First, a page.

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RE: Locations but not Transforms as hints (was RE: The XML-DSig Non-standard, or Location/Transforms as 'hints')

From: John Boyer <jboyer@uwi.com>
Date: Tue, 23 Nov 1999 10:31:14 -0800
To: "Mark Bartel" <mbartel@thistle.ca>, <w3c-ietf-xmldsig@w3.org>
Message-ID: <NDBBLAOMJKOFPMBCHJOIEEGCCCAA.jboyer@uwi.com>
Hi Mark,

comments embedded...

-----Original Message-----
From: Mark Bartel [mailto:mbartel@thistle.ca]
Sent: Tuesday, November 23, 1999 8:13 AM
To: 'John Boyer '; 'w3c-ietf-xmldsig@w3.org '
Subject: RE: Locations but not Transforms as hints (was RE: The XML-DSig
Non-standard, or Location/Transforms as 'hints')


Note that whether or not the signer is trusted is necessarily "application
specific."  If I sign something with my Mallory Certification Services
certificate and the verifier doesn't trust Mallory Certification Services,
the verifier will reject the signature even if it is otherwise valid.  I
don't think "application specific" is a dirty phrase.  Indeed, I see it as
useful and not onerous to allow applications to decide in this case.

<John>
The purpose of core behavior is to authenticate the message signed and
authenticate the signer, not to decide whether one trusts the signer or the
authentication mechanism.  The issue of trust is a policy issue typically
governed by a PKI. If a PKI is properly established then every application
on the box will dance to the same tune.
Perhaps there is a different example of why core validation must be
application-specific, but this one doesn't do it for me.  If I want to write
an app that can handle any and all documents within an enterprise, I already
assume that I must hook up to that enterprise's PKI.  Now, the more
standardization there is in how to do that, the lower my maintenance
troubles are going to be as I sell to new clients.  In the same way that I
really want trust to be standardized and free of application-specific
weirdness (or site-specific weirdness), I also want dsig core behavior to be
free from application-specific weirdness.
</John>

> Transforms outside of SignedInfo:  we both object to them, just to
> differing
> degrees.  The reason I don't object as strongly as you do is that the
> application can decide which transformations to trust.
>
> Note that the Transforms outside of the SignedInfo can be signed by
> another
> signature, and
> applications can use *that* as a criteria for trust.  However, I would
> prefer that we let applications deal with that issue and not have
> Transforms
> outside of SignedInfo.
>
> <John>
> Obviously, I agree here since signing the transforms by another
> signature
> defeats the purpose of having them unsigned in the first place.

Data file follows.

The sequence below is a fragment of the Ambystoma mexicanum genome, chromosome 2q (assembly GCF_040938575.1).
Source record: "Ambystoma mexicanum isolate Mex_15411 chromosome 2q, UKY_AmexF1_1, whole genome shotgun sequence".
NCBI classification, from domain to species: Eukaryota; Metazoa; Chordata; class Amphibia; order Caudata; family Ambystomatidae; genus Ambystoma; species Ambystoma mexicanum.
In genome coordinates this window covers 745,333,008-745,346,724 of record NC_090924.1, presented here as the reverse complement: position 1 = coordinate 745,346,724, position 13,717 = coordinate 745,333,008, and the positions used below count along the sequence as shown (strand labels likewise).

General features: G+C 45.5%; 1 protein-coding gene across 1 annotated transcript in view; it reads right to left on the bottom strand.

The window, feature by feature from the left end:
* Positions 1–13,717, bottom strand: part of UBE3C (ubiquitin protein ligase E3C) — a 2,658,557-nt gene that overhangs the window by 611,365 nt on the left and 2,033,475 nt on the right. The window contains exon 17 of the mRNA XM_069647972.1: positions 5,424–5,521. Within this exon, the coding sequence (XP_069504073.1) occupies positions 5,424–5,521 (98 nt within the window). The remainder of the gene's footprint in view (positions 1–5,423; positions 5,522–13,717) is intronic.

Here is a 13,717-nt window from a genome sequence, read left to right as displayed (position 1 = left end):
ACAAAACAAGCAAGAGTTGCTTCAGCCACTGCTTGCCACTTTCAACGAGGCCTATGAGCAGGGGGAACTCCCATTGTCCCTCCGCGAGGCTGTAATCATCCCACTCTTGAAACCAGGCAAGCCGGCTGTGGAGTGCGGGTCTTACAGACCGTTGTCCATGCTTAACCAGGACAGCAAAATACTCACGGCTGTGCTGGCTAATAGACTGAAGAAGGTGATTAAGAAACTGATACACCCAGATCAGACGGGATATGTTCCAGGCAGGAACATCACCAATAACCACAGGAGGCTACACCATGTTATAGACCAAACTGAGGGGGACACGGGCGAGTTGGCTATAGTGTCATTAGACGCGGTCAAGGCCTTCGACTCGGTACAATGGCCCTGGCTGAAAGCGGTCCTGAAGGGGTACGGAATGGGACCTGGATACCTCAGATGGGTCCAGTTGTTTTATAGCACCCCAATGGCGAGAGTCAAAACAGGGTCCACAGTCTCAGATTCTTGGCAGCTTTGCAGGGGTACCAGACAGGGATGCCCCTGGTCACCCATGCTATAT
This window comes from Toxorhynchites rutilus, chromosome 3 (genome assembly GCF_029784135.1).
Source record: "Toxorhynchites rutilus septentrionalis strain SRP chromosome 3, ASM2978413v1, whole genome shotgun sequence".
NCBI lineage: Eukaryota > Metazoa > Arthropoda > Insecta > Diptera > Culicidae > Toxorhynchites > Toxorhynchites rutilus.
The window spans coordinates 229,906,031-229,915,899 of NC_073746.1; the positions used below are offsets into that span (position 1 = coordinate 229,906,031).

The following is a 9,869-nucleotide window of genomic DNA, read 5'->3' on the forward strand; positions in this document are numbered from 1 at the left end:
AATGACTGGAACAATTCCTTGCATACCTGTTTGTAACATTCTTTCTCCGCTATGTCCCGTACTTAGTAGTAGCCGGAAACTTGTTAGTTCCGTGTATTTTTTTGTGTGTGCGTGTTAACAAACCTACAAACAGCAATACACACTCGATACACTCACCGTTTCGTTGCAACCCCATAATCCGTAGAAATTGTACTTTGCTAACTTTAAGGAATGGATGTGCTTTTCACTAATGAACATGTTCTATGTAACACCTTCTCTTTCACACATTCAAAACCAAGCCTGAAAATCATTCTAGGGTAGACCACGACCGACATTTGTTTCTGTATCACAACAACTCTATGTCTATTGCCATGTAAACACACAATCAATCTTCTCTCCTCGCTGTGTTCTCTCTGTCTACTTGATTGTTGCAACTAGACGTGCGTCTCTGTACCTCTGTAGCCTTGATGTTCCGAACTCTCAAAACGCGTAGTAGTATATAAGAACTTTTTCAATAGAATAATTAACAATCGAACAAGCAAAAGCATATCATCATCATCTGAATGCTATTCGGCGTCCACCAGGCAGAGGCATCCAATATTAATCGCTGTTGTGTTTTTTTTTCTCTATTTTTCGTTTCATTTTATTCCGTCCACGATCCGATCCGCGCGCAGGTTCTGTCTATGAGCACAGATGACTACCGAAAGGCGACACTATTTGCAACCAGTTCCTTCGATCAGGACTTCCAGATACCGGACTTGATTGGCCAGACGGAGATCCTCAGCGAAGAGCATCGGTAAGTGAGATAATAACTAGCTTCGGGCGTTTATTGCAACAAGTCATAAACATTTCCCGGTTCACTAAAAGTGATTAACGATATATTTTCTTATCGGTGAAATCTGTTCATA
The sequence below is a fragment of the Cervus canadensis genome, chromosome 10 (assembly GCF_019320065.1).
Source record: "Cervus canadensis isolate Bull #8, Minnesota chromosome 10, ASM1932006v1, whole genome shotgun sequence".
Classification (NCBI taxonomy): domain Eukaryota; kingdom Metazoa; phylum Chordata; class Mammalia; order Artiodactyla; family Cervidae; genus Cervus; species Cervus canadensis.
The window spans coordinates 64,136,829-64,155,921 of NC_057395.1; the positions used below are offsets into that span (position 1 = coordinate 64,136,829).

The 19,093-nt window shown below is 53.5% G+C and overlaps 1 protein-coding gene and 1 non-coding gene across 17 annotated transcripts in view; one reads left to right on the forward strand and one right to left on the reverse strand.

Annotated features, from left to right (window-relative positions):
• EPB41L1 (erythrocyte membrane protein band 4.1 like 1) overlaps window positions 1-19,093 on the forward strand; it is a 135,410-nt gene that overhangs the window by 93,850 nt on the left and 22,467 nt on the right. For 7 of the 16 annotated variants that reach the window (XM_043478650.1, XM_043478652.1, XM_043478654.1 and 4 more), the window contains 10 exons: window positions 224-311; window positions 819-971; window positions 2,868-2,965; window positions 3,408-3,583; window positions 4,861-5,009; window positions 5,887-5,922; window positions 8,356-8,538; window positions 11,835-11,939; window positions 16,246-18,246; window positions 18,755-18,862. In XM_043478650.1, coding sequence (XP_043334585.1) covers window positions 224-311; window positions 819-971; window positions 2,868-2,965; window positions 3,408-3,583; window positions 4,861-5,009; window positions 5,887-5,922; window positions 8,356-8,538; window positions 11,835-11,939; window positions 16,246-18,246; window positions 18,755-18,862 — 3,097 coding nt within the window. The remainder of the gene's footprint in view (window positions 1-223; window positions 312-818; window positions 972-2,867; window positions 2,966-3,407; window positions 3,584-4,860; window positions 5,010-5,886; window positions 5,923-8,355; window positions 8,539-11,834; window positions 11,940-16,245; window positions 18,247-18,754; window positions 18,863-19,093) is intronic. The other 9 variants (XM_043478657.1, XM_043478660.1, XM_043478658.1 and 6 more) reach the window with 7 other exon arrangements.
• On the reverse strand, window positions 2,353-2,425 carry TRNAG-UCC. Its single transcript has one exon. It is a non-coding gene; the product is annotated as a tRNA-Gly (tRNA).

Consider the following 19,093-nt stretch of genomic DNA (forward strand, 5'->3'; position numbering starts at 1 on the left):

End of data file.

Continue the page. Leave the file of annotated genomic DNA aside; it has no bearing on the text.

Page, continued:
> </John>

You are missing the point.  The application that signs the additional
Transforms is different than the application that created the original
signature.  It may or may not use different credentials to create the second
signature.

<John>
It's largely an academic point since we agree that it is best not to do it
this way anyway, but I don't think I missed the point.  Having the ability
to add arbitrary transforms to the document, even if they are signed by a
party other than the original signer, breaks the fundamental assumption of
digital signatures, which is that the document should not be modifiable in
ways meaningful to the signer after the signer has signed the document.

The signer must sign sufficient information to guarantee that the document
cannot be modified in ways that can hurt the signer.  Covering part of the
document with a different signature (esp. a removable one) doesn't change
the fact that the signer's signature doesn't cover the necessary information
to reconstruct what the signer was looking at.

I would go so far as to argue that not even a second signer's signature on
those transforms would do anything to protect the validity of the first
signer's signature unless both signatures remain intact in the document.
Further, since the receiver does not have the signer's private key, the
receiver cannot remove the second signature and replace it with a new
signature over changed transforms.
</John>

The original application may well not know that the document is
going to be moved.

<John>
I would assert that the original application (more importantly, the signer
using that application) MUST know in advance.  The signer MUST be able to
precisely control what is modifiable in a document once he signs it.  This
is the essence of the thing I call DOCUMENT CLOSURE.  If the signer cannot
precisely control what can change, then the signer's signature on the
document is meaningless because the document could differ in arbitrary ways
from what the signer intended to sign.
</John>

This is Joseph's assertions-about-assertions approach,
which I very much like and think is the only general solution to the problem
we are trying to address.  If the object is moved again, the added signature
can be removed, and a different one put in place.